Starting at the beginning of the twentieth century, the Dutch Postal Services strove for fine designs for all their activities; it was the first state-owned enterprise to pursue such a policy. Stamps played an important role in this respect, together with advertisements, mailboxes and furniture. Jean François van Royen, a man of many talents, is credited with initiating this policy. He was of the opinion that the state ought to play an active, educating role in society, particularly with regard to design.
In 1904, J.F. van Royen joined the Dutch Postal Services and, after a lightning career, he rose to the position of General Secretary of the Central Board in 1918. He also became a skilled printer of bibliophile publications, as evidenced by the books printed and published by his privately owned companies Kunera Pers and Zilverdistel. In addition to his high position with the Dutch Postal Services, he was on the board of many art committees and artists associations.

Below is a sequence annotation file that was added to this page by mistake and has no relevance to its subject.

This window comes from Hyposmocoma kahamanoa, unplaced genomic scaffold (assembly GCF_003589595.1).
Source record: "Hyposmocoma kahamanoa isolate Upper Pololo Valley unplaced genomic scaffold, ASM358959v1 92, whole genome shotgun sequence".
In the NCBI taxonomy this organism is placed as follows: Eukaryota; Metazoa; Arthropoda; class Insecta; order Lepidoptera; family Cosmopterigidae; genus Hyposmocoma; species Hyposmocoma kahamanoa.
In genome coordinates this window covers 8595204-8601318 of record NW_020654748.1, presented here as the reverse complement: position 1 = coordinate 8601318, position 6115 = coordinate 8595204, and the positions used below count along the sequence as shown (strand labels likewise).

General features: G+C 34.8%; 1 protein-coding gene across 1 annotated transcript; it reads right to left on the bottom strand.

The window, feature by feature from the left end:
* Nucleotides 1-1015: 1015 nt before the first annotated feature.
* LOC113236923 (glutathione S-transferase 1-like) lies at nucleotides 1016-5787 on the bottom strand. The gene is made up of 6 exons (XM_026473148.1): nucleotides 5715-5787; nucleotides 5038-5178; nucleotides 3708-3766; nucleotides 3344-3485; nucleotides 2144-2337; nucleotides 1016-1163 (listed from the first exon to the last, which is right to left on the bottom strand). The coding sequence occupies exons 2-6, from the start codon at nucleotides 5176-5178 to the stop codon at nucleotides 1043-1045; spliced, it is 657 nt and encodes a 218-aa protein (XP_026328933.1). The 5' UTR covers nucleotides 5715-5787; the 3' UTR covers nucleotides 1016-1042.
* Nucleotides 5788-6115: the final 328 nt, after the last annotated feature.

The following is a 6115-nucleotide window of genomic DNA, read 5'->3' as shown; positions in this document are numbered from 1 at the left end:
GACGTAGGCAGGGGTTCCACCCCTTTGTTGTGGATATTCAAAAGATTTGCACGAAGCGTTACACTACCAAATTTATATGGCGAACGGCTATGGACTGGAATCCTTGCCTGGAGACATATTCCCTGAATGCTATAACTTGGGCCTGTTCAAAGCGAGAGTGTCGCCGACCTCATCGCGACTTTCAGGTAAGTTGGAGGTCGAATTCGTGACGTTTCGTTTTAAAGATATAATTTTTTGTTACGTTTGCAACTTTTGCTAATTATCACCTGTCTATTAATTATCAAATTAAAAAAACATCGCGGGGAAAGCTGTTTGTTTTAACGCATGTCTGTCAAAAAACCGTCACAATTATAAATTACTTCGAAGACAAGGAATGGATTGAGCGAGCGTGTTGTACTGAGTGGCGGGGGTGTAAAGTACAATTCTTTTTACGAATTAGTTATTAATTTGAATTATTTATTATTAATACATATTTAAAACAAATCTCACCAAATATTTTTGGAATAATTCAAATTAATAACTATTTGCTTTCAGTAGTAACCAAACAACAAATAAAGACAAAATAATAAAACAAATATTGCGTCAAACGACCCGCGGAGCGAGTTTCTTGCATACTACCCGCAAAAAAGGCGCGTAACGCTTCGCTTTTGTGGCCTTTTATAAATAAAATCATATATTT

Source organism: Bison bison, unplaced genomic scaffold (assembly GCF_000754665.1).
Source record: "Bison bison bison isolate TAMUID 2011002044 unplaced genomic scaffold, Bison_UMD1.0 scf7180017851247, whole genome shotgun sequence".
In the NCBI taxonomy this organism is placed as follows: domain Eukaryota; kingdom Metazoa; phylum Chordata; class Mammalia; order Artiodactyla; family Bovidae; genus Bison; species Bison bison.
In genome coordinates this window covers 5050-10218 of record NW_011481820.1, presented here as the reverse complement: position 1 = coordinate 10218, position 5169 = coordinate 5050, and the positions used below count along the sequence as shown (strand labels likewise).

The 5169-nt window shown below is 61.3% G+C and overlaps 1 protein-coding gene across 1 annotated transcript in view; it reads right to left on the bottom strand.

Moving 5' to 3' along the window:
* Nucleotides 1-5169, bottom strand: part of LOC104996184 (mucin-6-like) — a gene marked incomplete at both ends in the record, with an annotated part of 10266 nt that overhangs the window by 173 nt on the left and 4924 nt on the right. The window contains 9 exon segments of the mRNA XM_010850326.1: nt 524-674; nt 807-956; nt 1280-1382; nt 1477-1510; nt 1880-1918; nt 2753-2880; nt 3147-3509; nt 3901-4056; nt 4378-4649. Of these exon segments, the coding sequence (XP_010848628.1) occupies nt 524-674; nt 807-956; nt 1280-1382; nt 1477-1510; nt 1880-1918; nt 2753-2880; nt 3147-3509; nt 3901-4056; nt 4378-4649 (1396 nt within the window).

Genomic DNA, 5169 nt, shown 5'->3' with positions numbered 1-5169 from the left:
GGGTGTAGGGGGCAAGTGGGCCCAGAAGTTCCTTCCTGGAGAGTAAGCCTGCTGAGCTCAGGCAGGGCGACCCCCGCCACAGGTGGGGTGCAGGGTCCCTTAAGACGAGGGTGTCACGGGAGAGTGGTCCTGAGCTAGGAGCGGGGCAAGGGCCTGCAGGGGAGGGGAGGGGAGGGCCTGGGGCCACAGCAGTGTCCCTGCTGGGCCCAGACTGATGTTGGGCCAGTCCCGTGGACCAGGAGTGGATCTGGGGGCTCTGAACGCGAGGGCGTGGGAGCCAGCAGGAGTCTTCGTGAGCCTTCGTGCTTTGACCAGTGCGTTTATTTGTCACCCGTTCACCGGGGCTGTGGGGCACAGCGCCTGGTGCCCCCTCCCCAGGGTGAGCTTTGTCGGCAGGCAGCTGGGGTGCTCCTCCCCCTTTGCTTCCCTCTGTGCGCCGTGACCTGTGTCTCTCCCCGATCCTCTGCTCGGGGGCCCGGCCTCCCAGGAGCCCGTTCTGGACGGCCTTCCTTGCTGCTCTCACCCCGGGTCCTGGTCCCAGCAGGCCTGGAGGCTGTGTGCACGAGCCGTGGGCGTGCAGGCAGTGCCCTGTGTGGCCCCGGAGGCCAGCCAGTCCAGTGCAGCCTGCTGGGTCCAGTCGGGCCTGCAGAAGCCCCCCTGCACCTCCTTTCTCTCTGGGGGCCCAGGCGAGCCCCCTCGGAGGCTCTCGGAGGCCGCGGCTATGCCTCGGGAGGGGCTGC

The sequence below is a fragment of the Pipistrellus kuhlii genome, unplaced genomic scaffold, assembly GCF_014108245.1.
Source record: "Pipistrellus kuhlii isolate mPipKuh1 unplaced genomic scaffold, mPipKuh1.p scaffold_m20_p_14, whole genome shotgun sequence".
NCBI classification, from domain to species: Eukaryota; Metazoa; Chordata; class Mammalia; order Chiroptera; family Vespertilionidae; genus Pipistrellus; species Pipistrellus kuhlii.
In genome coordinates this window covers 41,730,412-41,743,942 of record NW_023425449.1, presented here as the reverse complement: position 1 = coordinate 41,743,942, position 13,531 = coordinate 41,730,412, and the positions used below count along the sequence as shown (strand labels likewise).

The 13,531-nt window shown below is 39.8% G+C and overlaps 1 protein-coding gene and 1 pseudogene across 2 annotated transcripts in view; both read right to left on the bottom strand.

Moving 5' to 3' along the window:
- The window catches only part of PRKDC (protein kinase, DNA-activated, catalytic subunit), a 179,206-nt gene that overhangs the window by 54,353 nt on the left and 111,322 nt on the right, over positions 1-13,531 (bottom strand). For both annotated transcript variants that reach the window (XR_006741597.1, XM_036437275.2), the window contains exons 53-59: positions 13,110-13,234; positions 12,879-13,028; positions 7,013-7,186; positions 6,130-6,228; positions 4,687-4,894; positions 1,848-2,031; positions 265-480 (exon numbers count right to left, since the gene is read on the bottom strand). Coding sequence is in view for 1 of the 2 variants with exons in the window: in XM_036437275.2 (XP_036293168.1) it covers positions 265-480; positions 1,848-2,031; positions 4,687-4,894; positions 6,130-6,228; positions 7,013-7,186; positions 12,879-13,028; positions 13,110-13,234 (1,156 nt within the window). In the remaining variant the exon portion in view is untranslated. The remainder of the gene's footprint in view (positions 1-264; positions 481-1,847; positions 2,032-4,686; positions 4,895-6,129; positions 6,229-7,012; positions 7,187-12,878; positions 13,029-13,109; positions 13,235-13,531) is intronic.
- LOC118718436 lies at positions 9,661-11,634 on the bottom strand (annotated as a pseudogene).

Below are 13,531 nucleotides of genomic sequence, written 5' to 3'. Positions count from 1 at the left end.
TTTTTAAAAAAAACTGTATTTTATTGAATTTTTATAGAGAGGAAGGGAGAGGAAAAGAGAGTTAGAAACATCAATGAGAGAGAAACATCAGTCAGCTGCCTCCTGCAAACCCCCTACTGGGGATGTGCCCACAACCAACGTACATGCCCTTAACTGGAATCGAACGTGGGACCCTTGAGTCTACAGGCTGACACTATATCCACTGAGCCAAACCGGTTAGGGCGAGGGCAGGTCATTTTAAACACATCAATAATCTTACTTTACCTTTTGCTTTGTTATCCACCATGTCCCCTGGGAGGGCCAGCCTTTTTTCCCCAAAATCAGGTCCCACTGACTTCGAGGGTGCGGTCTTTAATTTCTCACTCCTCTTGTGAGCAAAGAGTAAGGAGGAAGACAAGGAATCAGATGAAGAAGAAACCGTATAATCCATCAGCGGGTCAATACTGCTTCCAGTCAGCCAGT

Out of his love of typography, J.F. van Van Royen took an active interest in the stamps the Dutch Postal Services issued. Thanks to his efforts, many leading artists became directly or indirectly involved in creating designs for stamps. Some time after his death in 1944, the Dutch Postal Services’ design policy attained official status with the creation of the Dienst (A)Esthetische Vormgeving (Esthetic Design Department), later to be called Kunst & Vormgeving PTT (Postal Services Art and Design), which was closed down in 2002.